Feeds

EU privacy A-Team tells Google: Get a grip and obey OUR laws

Data protection cops get feisty

Secure remote control for conventional and virtual desktops

The EU's advisory panel on privacy and data protection has warned Google to comply with Europe's laws in an unusually strongly worded statement.

The Article 29 Working Party vowed to investigate if Google refused to abide by the European Court of Justice (ECJ) rulingGoogle Spain v Gonzalez et al – that decreed Google was not exempt from data protection and privacy legislation on the Continent.

That ECJ ruling means individuals can request the removal of old and out of date links that are not in the public interest from web search engine results pages.

Google responded by appointing a committee of five "independent" advisors, two of whom have already called for the law to be changed.

In response to Google's prickly response, the European working party – a body which is independent of the EC and represents states' data-protection authorities – promised [PDF] to develop "a coordinated response to complaints of data subjects if search engines do not erase their content whose removal has been requested".

If you don't respect the law, the working party is saying, we'll investigate – and take the side of the individual, where merited. It's about as strongly worded as a communique from a Brussels advisory structure can get.

The Article 29 Working Party (WP29) also advises web search engines "to put in place user-friendly and pedagogical tools for the exercise by their users of their right to request the deletion of the search results links containing information relating to them. More generally, search engines should ensure compliance with the opinion of the WP29 on data protection issues related to search engines".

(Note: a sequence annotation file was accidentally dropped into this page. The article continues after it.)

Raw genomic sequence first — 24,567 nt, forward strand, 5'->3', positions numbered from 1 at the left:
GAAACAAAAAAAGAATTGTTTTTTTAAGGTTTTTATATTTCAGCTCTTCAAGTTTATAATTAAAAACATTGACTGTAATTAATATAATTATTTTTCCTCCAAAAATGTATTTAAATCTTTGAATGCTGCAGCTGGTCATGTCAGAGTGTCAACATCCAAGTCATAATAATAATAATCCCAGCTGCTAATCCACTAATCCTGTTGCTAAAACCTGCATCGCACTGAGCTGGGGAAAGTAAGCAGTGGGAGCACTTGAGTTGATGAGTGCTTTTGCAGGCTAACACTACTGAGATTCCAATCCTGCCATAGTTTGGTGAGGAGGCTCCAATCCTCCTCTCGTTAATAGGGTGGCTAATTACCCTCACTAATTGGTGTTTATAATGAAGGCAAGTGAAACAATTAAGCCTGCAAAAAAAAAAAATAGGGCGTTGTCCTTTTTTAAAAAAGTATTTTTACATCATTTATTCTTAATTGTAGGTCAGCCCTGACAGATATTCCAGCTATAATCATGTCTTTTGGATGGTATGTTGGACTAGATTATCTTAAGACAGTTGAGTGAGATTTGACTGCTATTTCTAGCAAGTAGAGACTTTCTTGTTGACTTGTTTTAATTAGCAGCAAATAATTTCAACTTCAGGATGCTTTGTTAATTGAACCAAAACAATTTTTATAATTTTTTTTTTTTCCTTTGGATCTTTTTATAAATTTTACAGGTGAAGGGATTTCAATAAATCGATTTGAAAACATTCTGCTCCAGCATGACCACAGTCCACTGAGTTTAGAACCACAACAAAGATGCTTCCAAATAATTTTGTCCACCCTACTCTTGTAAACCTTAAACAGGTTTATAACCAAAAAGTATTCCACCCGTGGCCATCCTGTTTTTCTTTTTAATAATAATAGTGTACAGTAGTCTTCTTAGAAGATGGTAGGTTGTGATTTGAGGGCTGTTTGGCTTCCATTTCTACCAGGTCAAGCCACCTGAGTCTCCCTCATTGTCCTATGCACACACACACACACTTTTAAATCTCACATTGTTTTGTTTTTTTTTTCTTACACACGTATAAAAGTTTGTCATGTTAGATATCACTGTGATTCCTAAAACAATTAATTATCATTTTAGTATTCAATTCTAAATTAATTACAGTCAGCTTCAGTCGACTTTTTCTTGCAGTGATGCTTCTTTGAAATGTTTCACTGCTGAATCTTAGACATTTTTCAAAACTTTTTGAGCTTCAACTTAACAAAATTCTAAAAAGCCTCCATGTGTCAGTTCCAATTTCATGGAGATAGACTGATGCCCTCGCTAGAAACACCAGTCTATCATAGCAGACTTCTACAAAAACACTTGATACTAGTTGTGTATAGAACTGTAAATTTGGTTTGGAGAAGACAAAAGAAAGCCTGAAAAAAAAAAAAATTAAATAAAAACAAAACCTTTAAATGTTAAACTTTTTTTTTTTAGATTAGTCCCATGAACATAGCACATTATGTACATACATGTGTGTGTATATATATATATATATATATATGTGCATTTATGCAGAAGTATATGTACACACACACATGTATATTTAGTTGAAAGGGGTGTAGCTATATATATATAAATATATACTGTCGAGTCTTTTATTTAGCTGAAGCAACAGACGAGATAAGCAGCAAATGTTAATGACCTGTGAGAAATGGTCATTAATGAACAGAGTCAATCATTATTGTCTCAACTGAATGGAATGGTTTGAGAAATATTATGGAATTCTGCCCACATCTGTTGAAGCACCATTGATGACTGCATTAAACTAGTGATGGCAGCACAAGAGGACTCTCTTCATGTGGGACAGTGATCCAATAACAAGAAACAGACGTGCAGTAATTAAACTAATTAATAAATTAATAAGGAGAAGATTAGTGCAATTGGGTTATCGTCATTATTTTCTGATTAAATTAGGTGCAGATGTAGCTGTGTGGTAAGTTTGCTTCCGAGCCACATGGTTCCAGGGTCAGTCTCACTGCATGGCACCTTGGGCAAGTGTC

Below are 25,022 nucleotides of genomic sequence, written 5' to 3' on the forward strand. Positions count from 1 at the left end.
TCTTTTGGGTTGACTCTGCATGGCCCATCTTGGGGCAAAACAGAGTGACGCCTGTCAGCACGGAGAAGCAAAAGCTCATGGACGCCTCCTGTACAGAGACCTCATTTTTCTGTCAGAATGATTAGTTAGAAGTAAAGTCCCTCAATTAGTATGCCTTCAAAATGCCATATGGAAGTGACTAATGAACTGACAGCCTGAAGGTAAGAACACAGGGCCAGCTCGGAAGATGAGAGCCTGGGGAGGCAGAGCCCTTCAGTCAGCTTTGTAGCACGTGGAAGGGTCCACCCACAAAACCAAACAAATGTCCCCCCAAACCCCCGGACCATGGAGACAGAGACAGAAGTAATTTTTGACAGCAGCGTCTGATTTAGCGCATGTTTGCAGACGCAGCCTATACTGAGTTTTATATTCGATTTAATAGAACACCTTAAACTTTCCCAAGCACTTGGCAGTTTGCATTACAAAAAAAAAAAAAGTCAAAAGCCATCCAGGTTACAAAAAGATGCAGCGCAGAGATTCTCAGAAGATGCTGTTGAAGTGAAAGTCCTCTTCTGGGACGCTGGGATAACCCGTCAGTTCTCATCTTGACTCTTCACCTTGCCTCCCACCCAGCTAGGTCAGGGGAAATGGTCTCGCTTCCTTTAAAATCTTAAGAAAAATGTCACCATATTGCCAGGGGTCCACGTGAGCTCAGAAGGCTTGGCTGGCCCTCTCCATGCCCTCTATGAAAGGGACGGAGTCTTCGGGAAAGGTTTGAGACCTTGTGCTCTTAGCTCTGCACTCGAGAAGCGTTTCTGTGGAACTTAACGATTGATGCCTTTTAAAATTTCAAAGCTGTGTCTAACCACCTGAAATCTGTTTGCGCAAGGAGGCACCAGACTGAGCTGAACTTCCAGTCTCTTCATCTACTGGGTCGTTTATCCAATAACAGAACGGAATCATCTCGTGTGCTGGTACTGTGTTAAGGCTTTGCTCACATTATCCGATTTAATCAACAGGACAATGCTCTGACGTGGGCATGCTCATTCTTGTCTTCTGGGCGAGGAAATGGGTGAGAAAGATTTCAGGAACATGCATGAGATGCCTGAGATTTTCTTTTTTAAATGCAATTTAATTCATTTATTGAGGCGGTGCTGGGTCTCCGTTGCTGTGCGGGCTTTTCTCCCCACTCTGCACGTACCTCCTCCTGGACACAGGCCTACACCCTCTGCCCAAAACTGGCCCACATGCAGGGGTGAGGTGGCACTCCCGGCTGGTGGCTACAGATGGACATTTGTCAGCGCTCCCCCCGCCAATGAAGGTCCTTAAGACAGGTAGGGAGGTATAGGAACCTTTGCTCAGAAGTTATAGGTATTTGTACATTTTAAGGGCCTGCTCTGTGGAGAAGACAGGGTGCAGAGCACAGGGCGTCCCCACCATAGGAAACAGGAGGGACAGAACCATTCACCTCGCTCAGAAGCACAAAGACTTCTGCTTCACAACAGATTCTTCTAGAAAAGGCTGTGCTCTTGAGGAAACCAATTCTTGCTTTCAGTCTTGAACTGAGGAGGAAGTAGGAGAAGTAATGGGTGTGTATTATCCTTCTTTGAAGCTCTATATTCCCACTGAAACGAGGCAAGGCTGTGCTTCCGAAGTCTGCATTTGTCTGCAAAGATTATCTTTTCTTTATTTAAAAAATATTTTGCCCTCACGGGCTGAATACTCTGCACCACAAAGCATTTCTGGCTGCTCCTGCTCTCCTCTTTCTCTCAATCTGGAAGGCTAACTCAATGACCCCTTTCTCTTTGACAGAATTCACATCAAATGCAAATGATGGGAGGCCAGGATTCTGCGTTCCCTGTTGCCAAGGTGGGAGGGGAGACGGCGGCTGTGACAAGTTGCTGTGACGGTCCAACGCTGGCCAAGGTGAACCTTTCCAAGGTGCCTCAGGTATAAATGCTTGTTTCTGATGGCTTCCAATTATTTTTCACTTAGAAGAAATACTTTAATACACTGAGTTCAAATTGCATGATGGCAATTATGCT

Reg sources familiar with the Article 29 Working Party tell us that after it wrote to Google in 2012 reminding the company that its privacy policy broke EU law, Google failed to reply. That enraged the privacy regulators and has magnified the problem for the US giant.

The working party conclude its latest missive, dated 6 June, by reminding Google that the dispute is part of a "wider context of ongoing exchanges" between Europe's privacy regulators and Google. What this means is a reminder that US-based consumer data-processing giants like Google and Facebook may actually be in breach of European law. ®

Internet Security Threat Report 2014

More from The Register

next story
Phones 4u slips into administration after EE cuts ties with Brit mobe retailer
More than 5,500 jobs could be axed if rescue mission fails
Driving with an Apple Watch could land you with a £100 FINE
Bad news for tech-addicted fanbois behind the wheel
Phones 4u website DIES as wounded mobe retailer struggles to stay above water
Founder blames 'ruthless network partners' for implosion
Radio hams can encrypt, in emergencies, says Ofcom
Consultation promises new spectrum and hints at relaxed licence conditions
Special pleading against mass surveillance won't help anyone
Protecting journalists alone won't protect their sources
Big Content Australia just blew a big hole in its credibility
AHEDA's research on average content prices did not expose methodology, so appears less than rigourous
Vodafone to buy 140 Phones 4u stores from stricken retailer
887 jobs 'preserved' in the process, says administrator PwC
prev story

Whitepapers

Secure remote control for conventional and virtual desktops
Balancing user privacy and privileged access, in accordance with compliance frameworks and legislation. Evaluating any potential remote control choice.
Intelligent flash storage arrays
Tegile Intelligent Storage Arrays with IntelliFlash helps IT boost storage utilization and effciency while delivering unmatched storage savings and performance.
WIN a very cool portable ZX Spectrum
Win a one-off portable Spectrum built by legendary hardware hacker Ben Heck
High Performance for All
While HPC is not new, it has traditionally been seen as a specialist area – is it now geared up to meet more mainstream requirements?
Beginner's guide to SSL certificates
De-mystify the technology involved and give you the information you need to make the best decision when considering your online security options.